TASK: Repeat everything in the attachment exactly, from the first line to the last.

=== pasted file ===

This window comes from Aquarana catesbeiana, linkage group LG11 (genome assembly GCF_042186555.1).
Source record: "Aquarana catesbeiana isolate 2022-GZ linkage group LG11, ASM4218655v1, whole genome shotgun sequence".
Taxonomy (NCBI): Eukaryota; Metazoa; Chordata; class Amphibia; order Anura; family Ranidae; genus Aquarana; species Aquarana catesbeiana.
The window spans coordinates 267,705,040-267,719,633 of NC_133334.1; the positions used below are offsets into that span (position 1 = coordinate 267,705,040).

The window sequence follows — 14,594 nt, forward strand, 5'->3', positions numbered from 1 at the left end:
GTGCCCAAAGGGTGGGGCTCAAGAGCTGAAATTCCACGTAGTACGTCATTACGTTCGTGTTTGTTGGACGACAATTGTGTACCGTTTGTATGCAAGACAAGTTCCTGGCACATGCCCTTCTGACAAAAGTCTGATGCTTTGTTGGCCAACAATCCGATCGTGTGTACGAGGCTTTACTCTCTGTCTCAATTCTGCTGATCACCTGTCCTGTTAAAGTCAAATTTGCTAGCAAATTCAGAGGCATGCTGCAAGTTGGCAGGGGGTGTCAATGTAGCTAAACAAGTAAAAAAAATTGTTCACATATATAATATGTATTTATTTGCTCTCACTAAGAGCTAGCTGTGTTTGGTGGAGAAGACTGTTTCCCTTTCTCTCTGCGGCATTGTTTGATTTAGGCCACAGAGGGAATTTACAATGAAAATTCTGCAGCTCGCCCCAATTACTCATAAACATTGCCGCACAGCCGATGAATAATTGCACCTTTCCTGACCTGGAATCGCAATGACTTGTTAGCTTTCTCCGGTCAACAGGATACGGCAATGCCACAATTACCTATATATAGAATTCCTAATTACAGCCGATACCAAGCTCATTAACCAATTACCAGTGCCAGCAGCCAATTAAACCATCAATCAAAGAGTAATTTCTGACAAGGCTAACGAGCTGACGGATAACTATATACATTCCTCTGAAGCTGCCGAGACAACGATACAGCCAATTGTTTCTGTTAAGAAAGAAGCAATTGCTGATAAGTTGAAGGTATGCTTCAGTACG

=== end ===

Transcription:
This window comes from Aquarana catesbeiana, linkage group LG11 (genome assembly GCF_042186555.1).
Source record: "Aquarana catesbeiana isolate 2022-GZ linkage group LG11, ASM4218655v1, whole genome shotgun sequence".
Taxonomy (NCBI): Eukaryota; Metazoa; Chordata; class Amphibia; order Anura; family Ranidae; genus Aquarana; species Aquarana catesbeiana.
The window spans coordinates 267,705,040-267,719,633 of NC_133334.1; the positions used below are offsets into that span (position 1 = coordinate 267,705,040).

The window sequence follows — 14,594 nt, forward strand, 5'->3', positions numbered from 1 at the left end:
GTGCCCAAAGGGTGGGGCTCAAGAGCTGAAATTCCACGTAGTACGTCATTACGTTCGTGTTTGTTGGACGACAATTGTGTACCGTTTGTATGCAAGACAAGTTCCTGGCACATGCCCTTCTGACAAAAGTCTGATGCTTTGTTGGCCAACAATCCGATCGTGTGTACGAGGCTTTACTCTCTGTCTCAATTCTGCTGATCACCTGTCCTGTTAAAGTCAAATTTGCTAGCAAATTCAGAGGCATGCTGCAAGTTGGCAGGGGGTGTCAATGTAGCTAAACAAGTAAAAAAAATTGTTCACATATATAATATGTATTTATTTGCTCTCACTAAGAGCTAGCTGTGTTTGGTGGAGAAGACTGTTTCCCTTTCTCTCTGCGGCATTGTTTGATTTAGGCCACAGAGGGAATTTACAATGAAAATTCTGCAGCTCGCCCCAATTACTCATAAACATTGCCGCACAGCCGATGAATAATTGCACCTTTCCTGACCTGGAATCGCAATGACTTGTTAGCTTTCTCCGGTCAACAGGATACGGCAATGCCACAATTACCTATATATAGAATTCCTAATTACAGCCGATACCAAGCTCATTAACCAATTACCAGTGCCAGCAGCCAATTAAACCATCAATCAAAGAGTAATTTCTGACAAGGCTAACGAGCTGACGGATAACTATATACATTCCTCTGAAGCTGCCGAGACAACGATACAGCCAATTGTTTCTGTTAAGAAAGAAGCAATTGCTGATAAGTTGAAGGTATGCTTCAGTACG